The Neural Correlates of Subjectively Perceived and Passively Matched Loudness Perception ...

Discussion in 'Research News' started by daedalus, Apr 20, 2015.

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    1. daedalus

      daedalus Member

      Location:
      Brussels
      Tinnitus Since:
      04/2007
      http://www.ncbi.nlm.nih.gov/pmc/articles/PMC4389054/#brb3331-bib-0027

      Confirms the poor opinion i have of the loudness matchings used to attempt to measure tinnitus.

      Abstract
      Introduction

      A fundamental question in phantom perception is determining whether the brain creates a network that represents the sound intensity of the auditory phantom as measured by tinnitus matching (in dB), or whether the phantom perception is actually only a representation of the subjectively perceived loudness.

      Methods
      In tinnitus patients, tinnitus loudness was tested in two ways, by a numeric rating scale for subjectively perceived loudness and a more objective tinnitus‐matching test, albeit it is still a subjective measure.

      Results
      Passively matched tinnitus does not correlate with subjective numeric rating scale, and has no electrophysiological correlates. Subjective loudness, in a whole‐brain analysis, is correlated with activity in the left anterior insula (alpha), the rostral/dorsal anterior cingulate cortex (beta), and the left parahippocampus (gamma). A ROI analysis finds correlations with the auditory cortex (high beta and gamma) as well. The theta band links gamma band activity in the auditory cortex and parahippocampus via theta–gamma nesting.

      Conclusions
      Apparently the brain generates a network that represents subjectively perceived tinnitus loudness only, which is context dependent. The subjective loudness network consists of the anterior cingulate/insula, the parahippocampus, and the auditory cortex. The gamma band activity in the parahippocampus and the auditory cortex is functionally linked via theta–gamma nested lagged phase synchronization.



      From te main article:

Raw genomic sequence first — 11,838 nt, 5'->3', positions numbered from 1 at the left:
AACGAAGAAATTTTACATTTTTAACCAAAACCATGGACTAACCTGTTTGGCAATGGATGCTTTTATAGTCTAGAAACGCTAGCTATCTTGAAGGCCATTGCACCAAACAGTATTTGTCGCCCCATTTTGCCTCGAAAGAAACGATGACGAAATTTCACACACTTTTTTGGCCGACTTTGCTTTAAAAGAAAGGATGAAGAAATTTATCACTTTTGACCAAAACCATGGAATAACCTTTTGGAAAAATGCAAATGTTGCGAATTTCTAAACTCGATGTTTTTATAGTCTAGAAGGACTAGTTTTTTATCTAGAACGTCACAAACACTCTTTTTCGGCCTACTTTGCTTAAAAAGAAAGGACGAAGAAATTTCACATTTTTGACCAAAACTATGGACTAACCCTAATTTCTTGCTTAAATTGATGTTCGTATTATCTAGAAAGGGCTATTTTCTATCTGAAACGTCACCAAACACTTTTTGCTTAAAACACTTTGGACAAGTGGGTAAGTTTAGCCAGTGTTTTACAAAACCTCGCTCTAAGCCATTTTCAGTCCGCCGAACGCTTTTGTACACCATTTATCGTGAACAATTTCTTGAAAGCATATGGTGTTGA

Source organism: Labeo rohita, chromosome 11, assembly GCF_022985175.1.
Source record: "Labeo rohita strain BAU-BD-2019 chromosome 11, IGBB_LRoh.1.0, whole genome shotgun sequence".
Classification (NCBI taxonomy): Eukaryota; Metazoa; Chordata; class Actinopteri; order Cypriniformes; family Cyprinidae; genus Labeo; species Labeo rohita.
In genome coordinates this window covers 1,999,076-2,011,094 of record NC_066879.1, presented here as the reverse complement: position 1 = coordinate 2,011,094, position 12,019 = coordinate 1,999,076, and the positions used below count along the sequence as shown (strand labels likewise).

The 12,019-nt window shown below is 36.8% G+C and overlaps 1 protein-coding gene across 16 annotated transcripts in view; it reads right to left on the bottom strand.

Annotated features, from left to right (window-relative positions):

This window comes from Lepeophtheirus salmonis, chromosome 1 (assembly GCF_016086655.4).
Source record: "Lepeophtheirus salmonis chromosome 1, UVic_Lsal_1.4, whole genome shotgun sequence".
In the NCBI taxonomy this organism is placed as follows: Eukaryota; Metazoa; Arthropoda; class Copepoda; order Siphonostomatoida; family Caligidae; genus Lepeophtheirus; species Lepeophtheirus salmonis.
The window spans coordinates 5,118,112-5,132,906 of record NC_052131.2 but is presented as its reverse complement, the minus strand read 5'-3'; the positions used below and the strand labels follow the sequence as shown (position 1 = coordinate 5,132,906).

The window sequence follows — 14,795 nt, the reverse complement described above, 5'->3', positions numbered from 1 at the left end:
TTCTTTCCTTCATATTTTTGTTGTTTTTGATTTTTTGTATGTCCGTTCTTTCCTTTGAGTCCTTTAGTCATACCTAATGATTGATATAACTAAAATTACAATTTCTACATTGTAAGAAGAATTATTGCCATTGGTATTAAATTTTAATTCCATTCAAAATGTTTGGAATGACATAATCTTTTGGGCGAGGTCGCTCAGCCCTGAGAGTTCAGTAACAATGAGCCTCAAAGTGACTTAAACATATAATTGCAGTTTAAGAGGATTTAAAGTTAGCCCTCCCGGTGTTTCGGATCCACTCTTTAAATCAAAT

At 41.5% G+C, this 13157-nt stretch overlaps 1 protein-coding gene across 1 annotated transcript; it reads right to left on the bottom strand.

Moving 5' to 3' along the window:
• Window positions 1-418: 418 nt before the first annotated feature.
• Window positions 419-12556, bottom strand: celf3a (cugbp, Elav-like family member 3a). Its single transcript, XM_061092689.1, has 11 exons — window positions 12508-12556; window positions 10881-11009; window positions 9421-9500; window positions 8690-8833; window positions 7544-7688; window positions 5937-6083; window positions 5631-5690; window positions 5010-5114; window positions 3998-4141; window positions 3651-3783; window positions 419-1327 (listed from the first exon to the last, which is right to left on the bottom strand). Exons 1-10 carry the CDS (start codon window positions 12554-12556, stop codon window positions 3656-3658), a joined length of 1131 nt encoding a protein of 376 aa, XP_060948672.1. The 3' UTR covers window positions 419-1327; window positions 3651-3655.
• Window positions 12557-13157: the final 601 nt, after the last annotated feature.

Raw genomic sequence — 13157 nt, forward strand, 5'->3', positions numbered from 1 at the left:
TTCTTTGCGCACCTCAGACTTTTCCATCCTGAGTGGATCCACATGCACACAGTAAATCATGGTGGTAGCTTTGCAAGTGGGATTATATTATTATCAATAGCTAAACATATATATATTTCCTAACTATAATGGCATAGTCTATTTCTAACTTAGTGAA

Conclusion

      This study shows that the brain encodes the subjective loudness of a phantom sound, but not the passively matched tinnitus loudness. There is no correlation between the objectively measured loudness and the subjectively perceived loudness. The subjectively perceived loudness is related to the amount of distress the person feels in contrast to the passively matched loudness. For the passively matched loudness, no cerebral correlates can be found. The subjectively perceived loudness is encoded by activity in multiple areas, consisting of the rostral/dorsal anterior cingulate, insula and parahippocampus, as well as the auditory cortex. How loud a phantom sound is perceived critically depends on the lagged phase theta functional connectivity between the parahippocampal area and auditory cortex, and the loudness encoding gamma oscillations in the auditory cortex are functionally linked to the parahippocampal area via nesting on the theta wave.

      By passively matched loudness they mean an auditory loudness match in an audiologist booth. What some specialists are fond of using to tell you that your tinnitus "cannot be loud because it is only X decibels".
       
      • Informative Informative x 1
    2. Markku
      Inspired

      Markku Director Staff Benefactor Hall of Fame Team Trobalt Team Tech Team Awareness Team Research

      Tinnitus Since:
      04/2010
      Cause of Tinnitus:
      Syringing
      Excellent. Thank you for posting the study.
       

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